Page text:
New charges have also been introduced at all the region’s 18 recycling sites for dumping DIY-type construction and demolition materials such as rubble, soil, old ceramic sinks, tiles and toilets. Residents now pay from £2.90 to £116 to get rid of soil and rubble, £3.30 to £45.60 to dump an old car tyre and £6-£35 for various sizes of gas bottles. Weekly opening hours at the sites have also been reduced from 56 in winter and 70 in summer to 40 hours year-round – with each centre now shut two days a week on a staggered basis.
Residents have been told the changes are required to help make £1.9m of cuts required by Somerset county council. In a similar move, Devon county council has just brought in cash charges for dumping soil and rubble, plasterboard and related products, bonded asbestos and tyres brought to any recycling centre in Devon. All other household waste, including garden waste, recyclables and general waste, remains free to dump.
The Somerset changes, particularly the new entry charges at the four at-risk centres – now renamed community recycling sites for legal reasons – were condemned by Eric Pickles, secretary of state for communities and local government, when announced in March – and for once he is right! He said;
“These tip taxes are utterly counterproductive, charging for using recycling centres and the local dump will create perverse incentives for fly-tipping, harming the local environment and diverting taxpayers’ money to clean up the mess”
Since the changes came in, the number of people using the four centres with entry fees are down and fly-tipping outside the gates increased in the first couple of weeks.
Authorities only have a legal obligation to provide recycling centre facilities for household waste, not DIY-type items from the repair or improvement of houses, which is classified as construction waste. This also includes waste created from landscaping or garden alterations such as dismantling a rockery or digging up a patio.
Councils have also begun introducing or increasing fees for collecting bulky household items such as fridges or sofas from your home. In an emerging postcode lottery, residents might be charged on one street for collections, but just streets away it is free. For example, collections for Southwark council in London are free, but neighbouring Lambeth council charges £20. Liverpool and Manchester do not charge, while Brighton asks residents for £4.30 to £51.20 depending on the item.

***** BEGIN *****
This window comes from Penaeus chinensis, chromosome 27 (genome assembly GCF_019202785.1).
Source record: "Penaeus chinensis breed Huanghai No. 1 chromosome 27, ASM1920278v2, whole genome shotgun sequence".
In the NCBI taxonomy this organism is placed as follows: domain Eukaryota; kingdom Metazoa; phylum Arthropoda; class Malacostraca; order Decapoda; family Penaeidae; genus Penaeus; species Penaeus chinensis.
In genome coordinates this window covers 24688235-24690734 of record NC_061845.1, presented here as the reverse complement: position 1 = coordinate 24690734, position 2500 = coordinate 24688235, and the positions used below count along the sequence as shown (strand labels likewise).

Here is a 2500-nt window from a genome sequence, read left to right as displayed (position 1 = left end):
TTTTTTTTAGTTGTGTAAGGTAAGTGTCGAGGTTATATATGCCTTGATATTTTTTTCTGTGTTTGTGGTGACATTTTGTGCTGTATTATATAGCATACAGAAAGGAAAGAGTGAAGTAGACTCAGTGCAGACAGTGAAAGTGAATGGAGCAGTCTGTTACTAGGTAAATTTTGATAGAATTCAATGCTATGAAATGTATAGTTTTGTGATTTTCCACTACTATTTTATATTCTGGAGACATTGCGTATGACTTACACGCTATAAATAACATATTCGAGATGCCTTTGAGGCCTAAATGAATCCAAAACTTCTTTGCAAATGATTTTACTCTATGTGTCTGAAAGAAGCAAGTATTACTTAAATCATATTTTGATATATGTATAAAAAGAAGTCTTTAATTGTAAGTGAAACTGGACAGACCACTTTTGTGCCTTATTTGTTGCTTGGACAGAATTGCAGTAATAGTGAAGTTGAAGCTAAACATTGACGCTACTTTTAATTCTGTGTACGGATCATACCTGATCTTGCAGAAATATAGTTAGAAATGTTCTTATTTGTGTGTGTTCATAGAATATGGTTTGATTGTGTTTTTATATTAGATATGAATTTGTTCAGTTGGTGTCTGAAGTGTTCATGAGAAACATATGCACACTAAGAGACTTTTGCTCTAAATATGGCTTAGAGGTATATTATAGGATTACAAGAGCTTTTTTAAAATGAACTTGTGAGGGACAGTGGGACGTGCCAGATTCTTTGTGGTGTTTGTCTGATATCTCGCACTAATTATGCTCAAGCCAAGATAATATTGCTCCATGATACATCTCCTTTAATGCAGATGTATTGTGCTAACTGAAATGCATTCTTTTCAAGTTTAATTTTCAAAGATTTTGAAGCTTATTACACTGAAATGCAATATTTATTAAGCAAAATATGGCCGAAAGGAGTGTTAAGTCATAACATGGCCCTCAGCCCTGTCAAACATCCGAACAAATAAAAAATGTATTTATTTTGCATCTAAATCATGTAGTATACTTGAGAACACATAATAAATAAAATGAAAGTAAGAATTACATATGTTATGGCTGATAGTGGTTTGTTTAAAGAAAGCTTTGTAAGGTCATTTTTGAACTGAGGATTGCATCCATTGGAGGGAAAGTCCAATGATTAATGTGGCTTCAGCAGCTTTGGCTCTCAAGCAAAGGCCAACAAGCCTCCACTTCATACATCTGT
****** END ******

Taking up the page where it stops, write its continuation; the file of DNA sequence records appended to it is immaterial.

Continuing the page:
In Rushcliffe we are all to be charged extra for emptying our green bins from July – is this the thin end of the wedge?
I am all for saving money, but this just does not make sense! Fly tipping will increase and that is not acceptable.
I am aware that I am beginning to appear to be a ‘grumpy old man’, perhaps I am getting to that age and my blog is bringing the worst out in me. I am not sure, but I do know that certain things annoy me, and have done for some time!
One of those things is Council ‘newspapers’. It has always seemed pointless to me to be told by my local council about things that I can read in the local paper or see on the local TV news. The papers have always appeared to me to be a case of self publicity and perhaps trying to prove the councils existence? It also would seem to provide a role for the recycling staff!
I am therefore a slightly less grumpy old man this morning with the news that the government is to tighten the rules relating to council funded newspapers. Ostensibly this is aimed at stopping the councils competing with the free newspapers who have suffered recently from a fall in advertising revenue, but are seen as providing a valuable service.
In reality hopefully it will stop the councils trying to ‘sell themselves’ to us and in the process waste our money! No doubt my local council would have been looking forward to telling me about its latest daft idea itself, now luckily I only have to read about it in the Nottingham Evening Post!
Eric Pickles, the Local Government Secretary put it beautifully with these two soundbites;
“propaganda on the rates, dressed up as reporting”
“Town hall Pravdas”
Here’s to the end of a large part of the UK’s recycling costs as well!